Whenever I’ve done commercial writing, music supervisors will always ask to mimic other songs or do a soundalike but Microsoft actually licensed one of my own songs for a commercial. Its a really personal song that was inspired by something I went though. I had no intention what so ever of molding the music to fit a commercial sound or putting any kind of obviously “licensable” characteristics in it. Funny how that works.

You have experience in orchestral composition, yet much of your work is electronic. Do you see there being major differences between the way the two genres are composed, or are they more similar than people may think?
It’s all the same if you look at music as the four fundamental elements of harmony, melody, rhythm and lyrics.

What’s your favorite place in New York to get pizza?
This might be obvious to people who live in Brooklyn but Roberta’s will CHANGE YOUR LIFE.

January 21, 2016 12:30 am

On her first full-length album, Quarantine, Laurel Halo gave us some of the dreamiest glitchy electro-pop you could ever hope to hear. Each synth key served as a soothing resting spot to lay down and gaze upon the swirling loops up above. “MK Ultra” felt like a love ballad being told in space to and from an unknown entity. If you’ve ever played the game Pokemon Snap, it’s basically the Mew level in musical form.

I refuse to apologize for my Pokemon fandom, so we’re all just gonna power through and move on to some more hard hitting Laurel Halo analysis.

Quarantine was a true beauty, but her more recent releases have shown that she is going for a denser sound, without any vocal accompaniment whatsoever. I personally think that’s a shame because her voice is amazing, but it adds a complexity in her songs that can be too much.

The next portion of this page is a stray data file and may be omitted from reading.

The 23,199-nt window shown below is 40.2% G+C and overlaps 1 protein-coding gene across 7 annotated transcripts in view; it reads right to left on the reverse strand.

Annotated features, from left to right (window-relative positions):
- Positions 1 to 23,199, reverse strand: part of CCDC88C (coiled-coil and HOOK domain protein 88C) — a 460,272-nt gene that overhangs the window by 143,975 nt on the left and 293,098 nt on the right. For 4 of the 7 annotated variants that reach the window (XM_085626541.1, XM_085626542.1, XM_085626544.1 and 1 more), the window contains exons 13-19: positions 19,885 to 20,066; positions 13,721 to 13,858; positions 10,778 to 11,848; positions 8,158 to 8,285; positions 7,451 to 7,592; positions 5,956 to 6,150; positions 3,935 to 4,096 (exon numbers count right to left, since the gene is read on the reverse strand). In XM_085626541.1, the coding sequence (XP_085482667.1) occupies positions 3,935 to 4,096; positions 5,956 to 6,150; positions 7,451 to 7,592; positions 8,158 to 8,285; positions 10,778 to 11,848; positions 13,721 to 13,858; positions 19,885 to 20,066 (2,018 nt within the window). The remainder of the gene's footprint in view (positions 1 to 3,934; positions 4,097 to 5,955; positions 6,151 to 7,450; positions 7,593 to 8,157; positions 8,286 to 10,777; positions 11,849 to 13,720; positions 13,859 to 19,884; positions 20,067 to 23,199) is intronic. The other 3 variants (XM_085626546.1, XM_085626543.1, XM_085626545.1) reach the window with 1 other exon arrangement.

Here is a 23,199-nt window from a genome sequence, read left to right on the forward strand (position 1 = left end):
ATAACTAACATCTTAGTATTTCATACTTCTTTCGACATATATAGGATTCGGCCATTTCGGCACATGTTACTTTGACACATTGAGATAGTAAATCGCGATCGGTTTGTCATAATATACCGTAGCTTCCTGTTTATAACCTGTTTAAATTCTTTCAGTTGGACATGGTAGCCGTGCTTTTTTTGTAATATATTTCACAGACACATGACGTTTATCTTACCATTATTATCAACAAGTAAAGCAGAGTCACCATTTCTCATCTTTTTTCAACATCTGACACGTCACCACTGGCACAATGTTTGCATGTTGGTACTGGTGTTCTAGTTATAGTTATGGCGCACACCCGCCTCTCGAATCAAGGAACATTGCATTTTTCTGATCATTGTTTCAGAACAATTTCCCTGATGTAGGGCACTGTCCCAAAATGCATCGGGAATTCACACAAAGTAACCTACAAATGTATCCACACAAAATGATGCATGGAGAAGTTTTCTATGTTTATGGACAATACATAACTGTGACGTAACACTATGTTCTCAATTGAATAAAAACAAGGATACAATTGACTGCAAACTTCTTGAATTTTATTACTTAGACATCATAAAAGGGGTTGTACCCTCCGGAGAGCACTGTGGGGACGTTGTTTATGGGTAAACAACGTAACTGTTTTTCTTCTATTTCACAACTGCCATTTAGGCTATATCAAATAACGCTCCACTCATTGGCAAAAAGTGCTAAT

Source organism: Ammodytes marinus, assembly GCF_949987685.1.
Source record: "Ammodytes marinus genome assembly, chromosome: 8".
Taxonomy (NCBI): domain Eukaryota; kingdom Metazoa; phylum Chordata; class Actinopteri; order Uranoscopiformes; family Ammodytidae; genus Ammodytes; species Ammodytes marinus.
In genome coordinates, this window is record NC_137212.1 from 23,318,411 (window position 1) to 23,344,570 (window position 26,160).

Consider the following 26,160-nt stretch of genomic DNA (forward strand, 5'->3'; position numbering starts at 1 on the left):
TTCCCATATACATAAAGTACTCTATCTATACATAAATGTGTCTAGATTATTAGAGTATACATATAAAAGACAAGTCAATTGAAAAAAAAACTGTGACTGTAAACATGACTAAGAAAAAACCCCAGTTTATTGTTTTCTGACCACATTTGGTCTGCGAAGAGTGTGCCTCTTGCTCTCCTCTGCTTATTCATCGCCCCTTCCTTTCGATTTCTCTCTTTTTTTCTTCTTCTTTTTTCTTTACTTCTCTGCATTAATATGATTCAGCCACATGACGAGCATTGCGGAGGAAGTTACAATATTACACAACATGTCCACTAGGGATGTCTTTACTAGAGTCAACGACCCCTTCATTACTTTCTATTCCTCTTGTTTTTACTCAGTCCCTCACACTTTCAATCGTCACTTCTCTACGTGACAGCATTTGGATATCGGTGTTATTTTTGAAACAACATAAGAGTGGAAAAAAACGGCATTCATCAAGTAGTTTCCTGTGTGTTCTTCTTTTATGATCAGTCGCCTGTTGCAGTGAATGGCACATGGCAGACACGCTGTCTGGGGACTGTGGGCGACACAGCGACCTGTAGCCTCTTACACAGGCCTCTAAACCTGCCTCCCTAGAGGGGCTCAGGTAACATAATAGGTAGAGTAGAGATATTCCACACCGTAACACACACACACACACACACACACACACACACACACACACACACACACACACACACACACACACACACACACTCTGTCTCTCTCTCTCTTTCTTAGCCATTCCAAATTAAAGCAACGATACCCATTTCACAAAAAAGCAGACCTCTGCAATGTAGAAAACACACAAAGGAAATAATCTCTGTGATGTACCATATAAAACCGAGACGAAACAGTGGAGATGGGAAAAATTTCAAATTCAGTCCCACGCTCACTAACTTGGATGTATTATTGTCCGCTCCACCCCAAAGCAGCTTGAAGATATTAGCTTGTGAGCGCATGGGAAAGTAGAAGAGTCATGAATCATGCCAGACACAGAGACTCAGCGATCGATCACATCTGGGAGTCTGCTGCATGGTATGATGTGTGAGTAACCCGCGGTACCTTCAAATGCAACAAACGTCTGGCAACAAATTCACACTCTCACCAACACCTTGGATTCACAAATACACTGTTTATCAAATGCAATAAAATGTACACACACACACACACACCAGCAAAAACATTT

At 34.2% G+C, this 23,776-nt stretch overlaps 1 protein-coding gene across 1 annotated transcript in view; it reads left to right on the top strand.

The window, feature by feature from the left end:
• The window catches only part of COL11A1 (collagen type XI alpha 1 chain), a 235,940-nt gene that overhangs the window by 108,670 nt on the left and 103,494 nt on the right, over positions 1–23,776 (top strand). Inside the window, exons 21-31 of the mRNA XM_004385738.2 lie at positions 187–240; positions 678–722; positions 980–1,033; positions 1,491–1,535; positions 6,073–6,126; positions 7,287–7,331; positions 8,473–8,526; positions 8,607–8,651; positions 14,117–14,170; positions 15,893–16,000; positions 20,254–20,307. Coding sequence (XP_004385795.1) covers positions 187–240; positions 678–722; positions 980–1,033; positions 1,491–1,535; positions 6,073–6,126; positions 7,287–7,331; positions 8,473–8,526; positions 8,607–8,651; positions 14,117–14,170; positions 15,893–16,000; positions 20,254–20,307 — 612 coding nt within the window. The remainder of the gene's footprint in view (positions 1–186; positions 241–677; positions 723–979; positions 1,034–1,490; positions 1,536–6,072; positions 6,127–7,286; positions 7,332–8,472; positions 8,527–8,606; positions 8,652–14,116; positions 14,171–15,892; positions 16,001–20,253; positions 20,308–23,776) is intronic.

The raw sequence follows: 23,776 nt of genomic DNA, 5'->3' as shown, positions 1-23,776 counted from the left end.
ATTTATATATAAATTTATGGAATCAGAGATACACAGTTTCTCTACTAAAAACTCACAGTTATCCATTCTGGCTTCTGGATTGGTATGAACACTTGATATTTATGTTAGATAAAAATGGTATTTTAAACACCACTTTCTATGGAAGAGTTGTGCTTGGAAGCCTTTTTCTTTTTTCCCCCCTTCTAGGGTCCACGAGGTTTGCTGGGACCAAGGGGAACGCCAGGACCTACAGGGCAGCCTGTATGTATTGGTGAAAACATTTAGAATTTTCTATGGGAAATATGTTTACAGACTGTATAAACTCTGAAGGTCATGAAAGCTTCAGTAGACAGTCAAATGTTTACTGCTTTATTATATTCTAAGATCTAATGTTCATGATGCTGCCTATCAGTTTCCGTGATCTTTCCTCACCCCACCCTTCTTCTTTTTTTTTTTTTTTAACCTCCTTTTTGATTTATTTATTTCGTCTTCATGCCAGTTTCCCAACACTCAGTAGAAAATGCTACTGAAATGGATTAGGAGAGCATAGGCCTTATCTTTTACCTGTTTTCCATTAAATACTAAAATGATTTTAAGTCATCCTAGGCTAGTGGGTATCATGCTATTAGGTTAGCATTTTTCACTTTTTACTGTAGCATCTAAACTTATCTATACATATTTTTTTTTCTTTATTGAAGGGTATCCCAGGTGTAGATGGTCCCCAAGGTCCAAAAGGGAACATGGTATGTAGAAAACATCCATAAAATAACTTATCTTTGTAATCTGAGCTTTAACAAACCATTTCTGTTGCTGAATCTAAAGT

Chance of Rain, sees Laurel Halo replacing dreamy with dreary by amping up the glitch and incorporating it with a wider array of instruments, like when she splices up a somber bassoon solo on “Melt”. It’s a compact song, but the disorienting impact of it hits you immediately. The medley of sounds in “Melt” flashes by you in an instant. The juxtaposition of a melancholy piano riff playing over breakbeat drums on the eponymous track also works in such an imaginative way, almost as if a Jon Brion soundtrack is being remixed by Burial.

The expansiveness heard on Chance of Rain, makes it her most thoroughly detailed album to date. The pace is frantic and there’s so much jammed into every song that after each listen, there’s a new layer discovered. Her latest release, In Situ, offers a more stripped down approach, but with heavier sporadicism and drone friendliness. Leaves” goes at a very steady pace, while also throwing conventional structure into the waste basket. At times, you might think someone gave a baby an 808 drum kit and let them play with it for a few minutes. None of us know for sure whether that’s true or not. We weren’t there. Throughout the album she takes what’s found in most songs of the genre and brings them back to their most primal form, like on “Nah.” Each tone is familiar, but never in such an isolated context.

Laurel Halo will continue to consistently experiment and play around in her own spectacular fashion. She’s an immensely talented electronic artist with an unlimited trove of ideas, so I expect her to do plenty more re-creation upon each release. Hopefully, she’ll bring her singing back into the equation at some point, but sometimes when you’re digging deep into the cavernous hole of avant-garde electronica, you need to save your voice.

And no, I’m not embarrassed about being an adult who still loves the occasional game of Pokemon. Charizard’s flame is what makes those New York winter nights all the more bearable.